“An Indigenous Movement”

by Joshua Foust on 1/18/2009 · 6 comments

Via Grand Trunk Road, I see Tariq Ali is busy making an ass of himself by declaring the Neo-Taliban to be “an indigenous movement representing Pashtun nationalism.” Right. He also praised Hezbollah as “heroic,” and Hamas as the ultimate expression of Palestinian identity.

Indeed, you can read the fuller analysis of Ali’s speech, and GTR’s analysis of how that view might inform Pakistani leftism. The common thread between them all is that the new lefitsm, at least among Pakistanis, appears to be little more than reflexive anti-Americanism with little though of who they choose to celebrate as their voices and heroes.


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– author of 1848 posts on 17_PersonNotFound.

Joshua Foust is a Fellow at the American Security Project and the author of Afghanistan Journal: Selections from Registan.net. His research focuses primarily on Central and South Asia. Joshua is a correspondent for The Atlantic and a columnist for PBS Need to Know. Joshua appears regularly on the BBC World News, Aljazeera, and international public radio. Joshua's writing has appeared in the Columbia Journalism Review, Foreign Policy’s AfPak Channel, the New York Times, Reuters, and the Christian Science Monitor. Follow him on twitter: @joshuafoust

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{ 6 comments }

TCHe January 18, 2009 at 10:23 am

Sounds pretty much like European leftism to me. Anti-Americanism (and anti-Semitism) make for strange bedfellows. Leftists praising Hamas and Hizb’Allah (both well known for their progressive liberalism) while denouncing “repressive” Western governments …

Hossp January 19, 2009 at 5:11 am

Tariq Ali should never be associated with Pakistani left. He is more a European leftist. Pakistani left though skeptical of the US motives in the area, does not en bloc support the Taliban or their brothers in FATA. Many left or liberal columnist in Pakistani media consistently take anti-Taliban line.

So let us not generalize. Visit my at pakghq.wordpress.com
I am not trying to whore my blog but just wanted people to read some views from Pakistan.

Joshua Foust January 19, 2009 at 7:19 am

Hossp,

You’re right, and I don’t mean to conflate the two. I speculated if Ali’s perspective “might” inform the Pakistani left. But they are separate, and ultimately, think dissimilarly.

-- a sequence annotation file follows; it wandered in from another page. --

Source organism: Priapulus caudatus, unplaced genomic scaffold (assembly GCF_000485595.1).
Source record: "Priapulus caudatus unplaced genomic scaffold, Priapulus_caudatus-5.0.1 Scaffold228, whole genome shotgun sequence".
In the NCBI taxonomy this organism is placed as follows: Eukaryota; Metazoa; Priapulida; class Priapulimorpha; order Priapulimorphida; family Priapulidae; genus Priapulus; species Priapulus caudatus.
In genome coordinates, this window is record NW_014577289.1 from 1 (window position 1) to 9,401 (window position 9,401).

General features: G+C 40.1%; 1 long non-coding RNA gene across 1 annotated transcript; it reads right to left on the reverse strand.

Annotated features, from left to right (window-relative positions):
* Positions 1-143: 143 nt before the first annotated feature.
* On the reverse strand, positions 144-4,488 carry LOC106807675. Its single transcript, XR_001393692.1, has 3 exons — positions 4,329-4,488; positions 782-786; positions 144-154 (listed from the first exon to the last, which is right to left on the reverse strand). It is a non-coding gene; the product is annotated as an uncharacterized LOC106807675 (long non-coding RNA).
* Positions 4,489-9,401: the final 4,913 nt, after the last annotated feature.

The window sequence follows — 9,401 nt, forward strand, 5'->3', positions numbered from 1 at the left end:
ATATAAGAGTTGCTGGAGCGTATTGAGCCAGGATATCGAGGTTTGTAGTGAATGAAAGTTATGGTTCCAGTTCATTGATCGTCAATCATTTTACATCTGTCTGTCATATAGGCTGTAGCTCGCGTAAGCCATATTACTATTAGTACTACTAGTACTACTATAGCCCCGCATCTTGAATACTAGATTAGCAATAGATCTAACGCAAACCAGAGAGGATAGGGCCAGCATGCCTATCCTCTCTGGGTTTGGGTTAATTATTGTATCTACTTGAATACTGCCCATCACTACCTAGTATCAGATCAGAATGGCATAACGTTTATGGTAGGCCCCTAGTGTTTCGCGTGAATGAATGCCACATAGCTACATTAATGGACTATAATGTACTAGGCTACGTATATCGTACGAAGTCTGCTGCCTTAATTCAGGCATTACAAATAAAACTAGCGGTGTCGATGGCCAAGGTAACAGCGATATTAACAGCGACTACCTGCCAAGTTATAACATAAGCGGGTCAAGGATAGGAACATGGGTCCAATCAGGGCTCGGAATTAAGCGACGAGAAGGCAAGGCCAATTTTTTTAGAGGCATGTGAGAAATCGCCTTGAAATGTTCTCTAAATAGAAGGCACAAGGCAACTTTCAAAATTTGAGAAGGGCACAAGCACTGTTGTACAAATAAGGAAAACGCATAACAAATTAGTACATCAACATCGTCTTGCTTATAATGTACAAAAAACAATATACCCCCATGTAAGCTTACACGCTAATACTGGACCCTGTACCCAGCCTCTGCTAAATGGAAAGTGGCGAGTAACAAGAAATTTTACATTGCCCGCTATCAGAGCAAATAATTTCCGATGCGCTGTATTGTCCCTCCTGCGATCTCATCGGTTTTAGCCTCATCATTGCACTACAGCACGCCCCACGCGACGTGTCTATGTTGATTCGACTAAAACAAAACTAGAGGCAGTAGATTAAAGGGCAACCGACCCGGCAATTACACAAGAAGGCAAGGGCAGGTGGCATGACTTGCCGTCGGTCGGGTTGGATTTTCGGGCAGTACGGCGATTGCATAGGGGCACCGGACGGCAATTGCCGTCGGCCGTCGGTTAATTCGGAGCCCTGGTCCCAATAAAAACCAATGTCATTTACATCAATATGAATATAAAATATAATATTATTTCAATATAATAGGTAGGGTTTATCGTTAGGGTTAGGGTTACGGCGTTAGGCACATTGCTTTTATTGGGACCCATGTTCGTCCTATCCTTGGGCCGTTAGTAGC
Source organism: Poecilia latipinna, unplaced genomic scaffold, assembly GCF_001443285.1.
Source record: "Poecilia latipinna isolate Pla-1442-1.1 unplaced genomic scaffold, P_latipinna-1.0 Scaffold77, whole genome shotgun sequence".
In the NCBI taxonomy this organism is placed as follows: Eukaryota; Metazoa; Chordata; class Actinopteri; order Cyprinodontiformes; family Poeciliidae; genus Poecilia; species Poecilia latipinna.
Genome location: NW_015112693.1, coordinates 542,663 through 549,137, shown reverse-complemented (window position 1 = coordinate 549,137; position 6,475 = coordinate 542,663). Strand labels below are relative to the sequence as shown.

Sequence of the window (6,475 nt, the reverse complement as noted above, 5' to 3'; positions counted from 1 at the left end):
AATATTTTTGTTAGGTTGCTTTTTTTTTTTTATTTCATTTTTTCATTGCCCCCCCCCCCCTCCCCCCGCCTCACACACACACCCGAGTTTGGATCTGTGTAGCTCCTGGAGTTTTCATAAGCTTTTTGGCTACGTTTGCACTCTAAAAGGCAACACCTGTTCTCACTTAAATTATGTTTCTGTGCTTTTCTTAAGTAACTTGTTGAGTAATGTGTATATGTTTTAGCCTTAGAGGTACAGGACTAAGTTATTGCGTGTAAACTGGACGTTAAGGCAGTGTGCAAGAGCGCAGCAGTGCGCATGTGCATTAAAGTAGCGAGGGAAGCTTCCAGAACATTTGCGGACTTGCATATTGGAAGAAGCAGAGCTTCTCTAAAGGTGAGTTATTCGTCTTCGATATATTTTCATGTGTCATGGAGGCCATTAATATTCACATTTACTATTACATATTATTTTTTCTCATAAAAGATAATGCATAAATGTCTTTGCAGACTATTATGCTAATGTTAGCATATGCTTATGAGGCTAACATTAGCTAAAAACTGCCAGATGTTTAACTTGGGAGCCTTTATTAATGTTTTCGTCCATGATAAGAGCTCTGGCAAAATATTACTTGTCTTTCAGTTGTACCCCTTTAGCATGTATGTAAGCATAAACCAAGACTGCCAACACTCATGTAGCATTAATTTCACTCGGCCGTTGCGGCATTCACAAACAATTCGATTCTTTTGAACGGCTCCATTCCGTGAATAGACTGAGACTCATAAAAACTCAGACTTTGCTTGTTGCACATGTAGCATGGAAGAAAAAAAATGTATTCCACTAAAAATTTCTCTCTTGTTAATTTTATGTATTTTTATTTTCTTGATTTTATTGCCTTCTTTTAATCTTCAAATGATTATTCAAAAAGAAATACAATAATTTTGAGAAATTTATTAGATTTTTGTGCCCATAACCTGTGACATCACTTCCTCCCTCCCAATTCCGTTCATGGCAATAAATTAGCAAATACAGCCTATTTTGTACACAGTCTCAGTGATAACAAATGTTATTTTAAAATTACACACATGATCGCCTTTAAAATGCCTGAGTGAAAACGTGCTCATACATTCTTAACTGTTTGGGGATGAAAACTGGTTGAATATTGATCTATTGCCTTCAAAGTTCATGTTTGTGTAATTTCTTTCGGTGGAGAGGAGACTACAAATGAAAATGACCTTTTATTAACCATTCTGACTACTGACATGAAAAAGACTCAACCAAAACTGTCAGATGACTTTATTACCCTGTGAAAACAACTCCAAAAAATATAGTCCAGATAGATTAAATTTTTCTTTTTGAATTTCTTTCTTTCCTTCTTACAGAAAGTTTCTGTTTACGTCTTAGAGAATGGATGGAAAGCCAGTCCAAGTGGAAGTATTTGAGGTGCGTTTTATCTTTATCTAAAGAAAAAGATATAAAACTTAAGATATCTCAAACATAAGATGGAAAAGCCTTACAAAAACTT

Ali G. January 19, 2009 at 11:57 am

That is a sort of conclusion one draws by a particularly narrow (but nonetheless very common) reading of Afghan history. I would rather take issue with that than “anti-Americanism” (reflexive or otherwise). Give the man some credit, he was writing against the Pakistani military establishment and their pipe dreams long before the issue became popular in American discourse.

Nick January 19, 2009 at 2:10 pm

Ho hum. Anyone associated or familiar with the alphabet soup of British leftism is well aware of Tariq Ali. He left Pakistan in the 60s to attend either Oxford or Cambridge (I forget which), led British student protests against the Vietnam war and has generally been gallivanting around Marxist and other sordid circles ever since. Right now, the British far left – led indefatigably by the Socialist Workers’ Party – has keenly embraced radical Islamist groups, both at home and abroad, as fellow resistors of the US-led global hegemony blah blah blah.

Le Mystique February 8, 2009 at 8:30 am

‘Left wing’, ‘an ass’, ‘anti-american’.

Good to see generalizations and label-ism at work here.

The fact that an atheist like Tariq Ali tries to show the mirror to the west and praises some of the good things of Hizbollah and other groups need some unbiased and deep analysis.

Being a pashtun myself, I don’t agree with Tariq’s views on Taleban movement being an indigenous pashtun movement; specially when there are now so many so called self-proclaimed tiny taleban groups; many of whom – the local population complains – are actually controlled and funded by the secret agencies of Uncle Sam and other neighboring powers who are all playing their bit of ‘the great game’ in order to reportedly implement their own version of ‘the new world order’.

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